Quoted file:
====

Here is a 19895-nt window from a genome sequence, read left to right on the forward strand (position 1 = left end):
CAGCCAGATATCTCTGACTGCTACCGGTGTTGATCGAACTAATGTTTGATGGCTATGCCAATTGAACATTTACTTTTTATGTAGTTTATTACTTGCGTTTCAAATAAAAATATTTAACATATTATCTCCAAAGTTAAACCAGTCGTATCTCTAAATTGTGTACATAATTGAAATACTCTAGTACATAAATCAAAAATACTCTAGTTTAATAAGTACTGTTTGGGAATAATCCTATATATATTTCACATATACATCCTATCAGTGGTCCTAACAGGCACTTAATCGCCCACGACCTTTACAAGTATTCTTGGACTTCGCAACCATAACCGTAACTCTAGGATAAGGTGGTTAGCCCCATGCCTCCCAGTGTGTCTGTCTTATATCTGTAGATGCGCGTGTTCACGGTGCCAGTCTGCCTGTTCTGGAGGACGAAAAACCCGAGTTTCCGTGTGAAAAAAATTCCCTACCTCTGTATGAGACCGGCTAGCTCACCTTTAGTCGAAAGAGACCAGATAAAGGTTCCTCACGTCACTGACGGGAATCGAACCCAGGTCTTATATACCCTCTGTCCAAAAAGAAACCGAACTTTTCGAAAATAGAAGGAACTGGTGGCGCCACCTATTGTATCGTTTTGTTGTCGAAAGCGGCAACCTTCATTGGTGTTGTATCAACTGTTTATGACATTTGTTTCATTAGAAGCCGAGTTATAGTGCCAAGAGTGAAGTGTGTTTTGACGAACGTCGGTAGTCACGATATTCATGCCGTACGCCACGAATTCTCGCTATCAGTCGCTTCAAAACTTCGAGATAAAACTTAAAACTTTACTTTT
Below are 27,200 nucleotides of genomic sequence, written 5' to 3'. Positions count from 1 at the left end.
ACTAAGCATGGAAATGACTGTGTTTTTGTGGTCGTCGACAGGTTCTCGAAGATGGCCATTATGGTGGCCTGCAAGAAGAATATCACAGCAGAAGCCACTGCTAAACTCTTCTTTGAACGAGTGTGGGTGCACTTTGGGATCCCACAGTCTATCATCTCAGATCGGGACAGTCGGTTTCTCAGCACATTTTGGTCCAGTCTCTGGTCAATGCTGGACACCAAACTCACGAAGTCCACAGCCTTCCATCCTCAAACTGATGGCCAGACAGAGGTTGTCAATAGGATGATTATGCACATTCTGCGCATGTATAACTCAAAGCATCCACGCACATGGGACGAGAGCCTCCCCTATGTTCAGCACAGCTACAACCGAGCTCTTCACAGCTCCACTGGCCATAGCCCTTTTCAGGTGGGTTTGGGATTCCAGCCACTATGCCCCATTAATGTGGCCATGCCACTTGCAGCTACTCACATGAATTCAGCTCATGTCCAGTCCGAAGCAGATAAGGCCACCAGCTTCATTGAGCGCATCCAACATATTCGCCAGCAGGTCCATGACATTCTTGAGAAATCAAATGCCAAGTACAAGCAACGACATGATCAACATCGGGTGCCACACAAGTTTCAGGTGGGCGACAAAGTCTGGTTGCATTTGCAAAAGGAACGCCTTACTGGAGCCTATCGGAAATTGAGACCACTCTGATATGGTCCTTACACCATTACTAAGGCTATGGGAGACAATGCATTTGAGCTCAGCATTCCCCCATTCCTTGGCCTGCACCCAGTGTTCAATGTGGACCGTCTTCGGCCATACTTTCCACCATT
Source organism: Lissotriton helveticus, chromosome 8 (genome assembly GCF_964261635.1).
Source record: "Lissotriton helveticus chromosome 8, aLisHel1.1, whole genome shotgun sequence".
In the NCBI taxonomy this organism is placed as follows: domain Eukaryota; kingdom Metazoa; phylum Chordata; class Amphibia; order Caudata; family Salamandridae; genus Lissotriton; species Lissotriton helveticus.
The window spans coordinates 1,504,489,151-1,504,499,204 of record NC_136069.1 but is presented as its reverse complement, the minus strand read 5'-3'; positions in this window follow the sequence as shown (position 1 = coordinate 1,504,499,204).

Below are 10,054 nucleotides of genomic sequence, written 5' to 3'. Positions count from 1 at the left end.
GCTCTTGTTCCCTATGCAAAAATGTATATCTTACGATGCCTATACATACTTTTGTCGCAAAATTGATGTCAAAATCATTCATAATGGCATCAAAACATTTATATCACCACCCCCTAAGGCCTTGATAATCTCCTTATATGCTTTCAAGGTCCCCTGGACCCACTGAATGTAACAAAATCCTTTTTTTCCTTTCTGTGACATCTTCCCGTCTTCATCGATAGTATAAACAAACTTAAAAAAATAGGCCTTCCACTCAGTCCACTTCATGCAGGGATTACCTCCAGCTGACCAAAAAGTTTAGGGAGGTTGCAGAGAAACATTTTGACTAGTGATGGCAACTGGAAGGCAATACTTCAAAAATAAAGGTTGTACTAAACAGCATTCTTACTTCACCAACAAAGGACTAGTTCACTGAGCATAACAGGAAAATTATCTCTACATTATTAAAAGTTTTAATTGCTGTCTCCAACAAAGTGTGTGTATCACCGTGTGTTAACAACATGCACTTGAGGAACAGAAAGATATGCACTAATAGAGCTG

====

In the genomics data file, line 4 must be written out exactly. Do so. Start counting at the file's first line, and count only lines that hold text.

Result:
ACTAAGCATGGAAATGACTGTGTTTTTGTGGTCGTCGACAGGTTCTCGAAGATGGCCATTATGGTGGCCTGCAAGAAGAATATCACAGCAGAAGCCACTGCTAAACTCTTCTTTGAACGAGTGTGGGTGCACTTTGGGATCCCACAGTCTATCATCTCAGATCGGGACAGTCGGTTTCTCAGCACATTTTGGTCCAGTCTCTGGTCAATGCTGGACACCAAACTCACGAAGTCCACAGCCTTCCATCCTCAAACTGATGGCCAGACAGAGGTTGTCAATAGGATGATTATGCACATTCTGCGCATGTATAACTCAAAGCATCCACGCACATGGGACGAGAGCCTCCCCTATGTTCAGCACAGCTACAACCGAGCTCTTCACAGCTCCACTGGCCATAGCCCTTTTCAGGTGGGTTTGGGATTCCAGCCACTATGCCCCATTAATGTGGCCATGCCACTTGCAGCTACTCACATGAATTCAGCTCATGTCCAGTCCGAAGCAGATAAGGCCACCAGCTTCATTGAGCGCATCCAACATATTCGCCAGCAGGTCCATGACATTCTTGAGAAATCAAATGCCAAGTACAAGCAACGACATGATCAACATCGGGTGCCACACAAGTTTCAGGTGGGCGACAAAGTCTGGTTGCATTTGCAAAAGGAACGCCTTACTGGAGCCTATCGGAAATTGAGACCACTCTGATATGGTCCTTACACCATTACTAAGGCTATGGGAGACAATGCATTTGAGCTCAGCATTCCCCCATTCCTTGGCCTGCACCCAGTGTTCAATGTGGACCGTCTTCGGCCATACTTTCCACCATT